Mac Siacais recalls his time during the hunger strikes

Often while Mac Siacais was day-dreaming he'd be taken out of his trance by Special Branch officers screaming in his face or later by the notorious prison officers who ran the brutal regime at the H-Blocks.

"I was scalded in 1979," he recalls. "It was just one day and the screws came in and there was this clattering noises and then screaming. They were shouting at the men to stay still and then you'd hear the splash.

"I remember Gerry Dowdall screaming at the top of his lungs. His door was next to mine. They came to my cell and said they would keep me to the end because I was the man giving the orders.

"They worked their way around the whole wing. The worst thing about that was listening to the men screaming. To be hearing it but not being able to do anything.

"Eventually they opened my door and I'd the blanket wrapped around me. One of the guards said I was to be stripped and then they poured it over me. I screamed like Ned Flanders in an episode of The Simpsons. The pain was unbelievable. I could feel the blisters rising up on my back, neck and thighs.

"Afterwards one of the officers came back and threw me a tube of Germolene and a John Player cigarette. He said 'put that on and have a smoke, you deserve it after what you've been through.' I thought he was some sort of a schizophreniac before I realised that it was just him trying to protect his own humanity. He had to go to sleep that night after all, so he was just squaring it with himself."

Jake was only 17 when he was first jailed and still a teenager when he entered the H-Blocks. Later he would relive many of his experiences as his own children grew up and wonder how anyone could be so violent to young people.

The prison officers, he says, viewed the IRA prisoners as the enemy and their views were cemented during a campaign where staff were targeted in a series of shootings and bomb attacks as the stand-off in the jails intensified.

"They were also operating under policy instructions of course, these things didn't happen by mistake. The opinion was the prisoners were the last line of defence to the IRA so we had to be beaten into the ground. It was a deliberate government policy to demoralise the prisoners and break up the struggle. It is the same in any conflict situation, people do things that are not normal, things that would not be contemplated outside the context of conflict.

"In a way you diminish your humanity but you must also have ways of reconciling that or justifying to yourself what is happening. When I was being brutalised in the H-Blocks, in a vague way I realised that I would only diminish myself if I allowed myself to hate. If I allowed it to become personal and to hate, it would have become like a cancer that ate me up.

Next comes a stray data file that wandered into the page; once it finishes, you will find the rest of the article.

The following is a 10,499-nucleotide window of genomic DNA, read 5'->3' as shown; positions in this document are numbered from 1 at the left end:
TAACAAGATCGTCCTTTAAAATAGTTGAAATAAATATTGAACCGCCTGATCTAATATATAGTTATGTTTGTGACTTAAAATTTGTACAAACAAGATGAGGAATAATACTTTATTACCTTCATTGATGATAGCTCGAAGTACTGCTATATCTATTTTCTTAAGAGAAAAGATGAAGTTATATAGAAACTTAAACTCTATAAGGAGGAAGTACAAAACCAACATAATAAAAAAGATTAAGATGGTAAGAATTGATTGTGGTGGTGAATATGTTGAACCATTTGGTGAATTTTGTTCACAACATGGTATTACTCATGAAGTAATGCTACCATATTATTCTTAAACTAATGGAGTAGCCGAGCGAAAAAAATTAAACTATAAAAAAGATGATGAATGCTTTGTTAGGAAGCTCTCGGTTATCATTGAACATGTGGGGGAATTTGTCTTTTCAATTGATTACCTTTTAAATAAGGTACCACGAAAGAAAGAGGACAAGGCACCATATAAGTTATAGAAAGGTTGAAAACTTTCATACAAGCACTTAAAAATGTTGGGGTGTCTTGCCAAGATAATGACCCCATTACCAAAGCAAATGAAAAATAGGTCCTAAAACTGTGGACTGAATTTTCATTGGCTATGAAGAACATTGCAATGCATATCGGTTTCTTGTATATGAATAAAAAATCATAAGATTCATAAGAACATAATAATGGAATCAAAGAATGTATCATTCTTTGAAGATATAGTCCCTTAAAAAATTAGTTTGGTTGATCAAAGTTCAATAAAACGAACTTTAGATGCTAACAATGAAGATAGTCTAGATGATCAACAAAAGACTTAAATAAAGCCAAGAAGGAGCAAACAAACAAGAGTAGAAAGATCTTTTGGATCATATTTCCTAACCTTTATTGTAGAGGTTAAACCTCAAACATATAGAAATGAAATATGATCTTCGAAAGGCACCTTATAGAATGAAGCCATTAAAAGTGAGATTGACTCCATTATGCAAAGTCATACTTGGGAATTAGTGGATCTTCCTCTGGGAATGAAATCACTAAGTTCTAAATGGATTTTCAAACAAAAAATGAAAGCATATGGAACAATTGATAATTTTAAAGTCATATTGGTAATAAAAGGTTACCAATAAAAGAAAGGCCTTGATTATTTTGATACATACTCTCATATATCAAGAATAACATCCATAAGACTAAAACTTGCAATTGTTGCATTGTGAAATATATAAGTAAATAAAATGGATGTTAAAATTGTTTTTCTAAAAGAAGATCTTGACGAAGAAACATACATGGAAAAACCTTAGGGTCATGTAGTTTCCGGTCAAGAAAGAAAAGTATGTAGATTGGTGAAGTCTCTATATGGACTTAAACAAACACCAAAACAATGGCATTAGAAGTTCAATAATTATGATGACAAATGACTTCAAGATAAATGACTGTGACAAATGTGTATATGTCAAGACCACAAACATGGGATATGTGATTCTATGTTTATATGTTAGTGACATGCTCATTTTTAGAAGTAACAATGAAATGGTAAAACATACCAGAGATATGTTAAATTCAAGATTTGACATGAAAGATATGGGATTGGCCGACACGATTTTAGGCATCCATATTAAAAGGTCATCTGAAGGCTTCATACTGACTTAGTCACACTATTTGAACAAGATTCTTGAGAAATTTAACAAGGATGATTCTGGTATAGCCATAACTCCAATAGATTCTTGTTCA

"They say acid does more damage to the vessel that contains it than it does to anything upon which it is poured. It's the same concept really."

In the latest Crime World podcast Mac Siacais recalls first meeting Bobby Sands while they were still in the cages in Long Kesh and being treated as political prisoners.

"The first time I saw him he was walking across the yard to the study hut. He had long hair and a bush hat on. His guitar was slung over his shoulders and he was wearing a pair of jeans and a red and white jumper. He was sauntering along. Bobby loved music and he was very intense. A that stage he was still only 19 but he was a writer and a thinker."

Despite the regime in Long Kesh and promises from the older leadership of the IRA that agreements were being made with the British government, Mac Siacais, Sands and other younger IRA men could see the H-Blocks being built and had no faith in a 1975 ceasefire.

At the same time the republican prisoners' Special Category Status was being phased out and authorities wanted them to wear prison uniforms. The prisoners refused and in the years later tensions would escalate into the blanket and dirty protests followed by the hunger strikes.

"I remember then seeing the future as one of struggle. I firmly believed we were in it for a long war. We were conspiring how we could change the course of the struggle and we knew a number of things were required.

"We needed the ability to build broad alliances within the community against the British military occupation. We needed to perfect how the IRA organised itself and was equipped to prosecute a war. By 1977 that had all worked its way through to an IRA structure on the outside."

That same year marked Mac Siacais' second stretch behind bars, this time in the H-Blocks, which would last over five years. Sands was already there and quickly Mac Siacais was joined by his lifelong friend Bik McFarlane, who was the Officers Commanding in the Maze during the hunger strikes.

McFarlane would go on to lead the mass breakout of republican prisoners in 1983 and would later face charges in relation to the kidnap of supermarket executive Don Tidy. The trial collapsed in 2008, following a series of appeals and judicial reviews and after Garda evidence was eventually ruled inadmissible.

One of the most poignant nights in the H-Blocks was March 9, 1981, which was the evening of Bobby Sands' 27th birthday. It would also be his last as he would die two months later from starvation. That night the prisoners sang songs and danced. Sands himself sang I Wish I Was Back Home In Derry, a song he wrote himself.

"I was convinced that he would die from the outset," he says of Sands. "He was in the cell next door to us for a short period before he was put into Cell 26 which was facing us. We'd talk to him through the doors but we could hear him fading.

"By the time he was moved to hospital he was weakening and began to seriously deteriorate. Bik went to see him in hospital before he died. He was blind and his voice was weak. He heard the footsteps and sensed it was Bik. He said to him: 'tell the boys I'm all right and they won't break me.' It was horrendous.

"Bobby was dying but he wasn't thinking narrow. He felt he was proud to have the spirit of freedom and he hoped a day would come when all the people had it.

"As he felt it was then we would see the rising of the moon. To him to allow them to criminalise the republican struggle couldn't happen. If he had to step forward and die to stop that happening, that was the way it would be and he accepted that."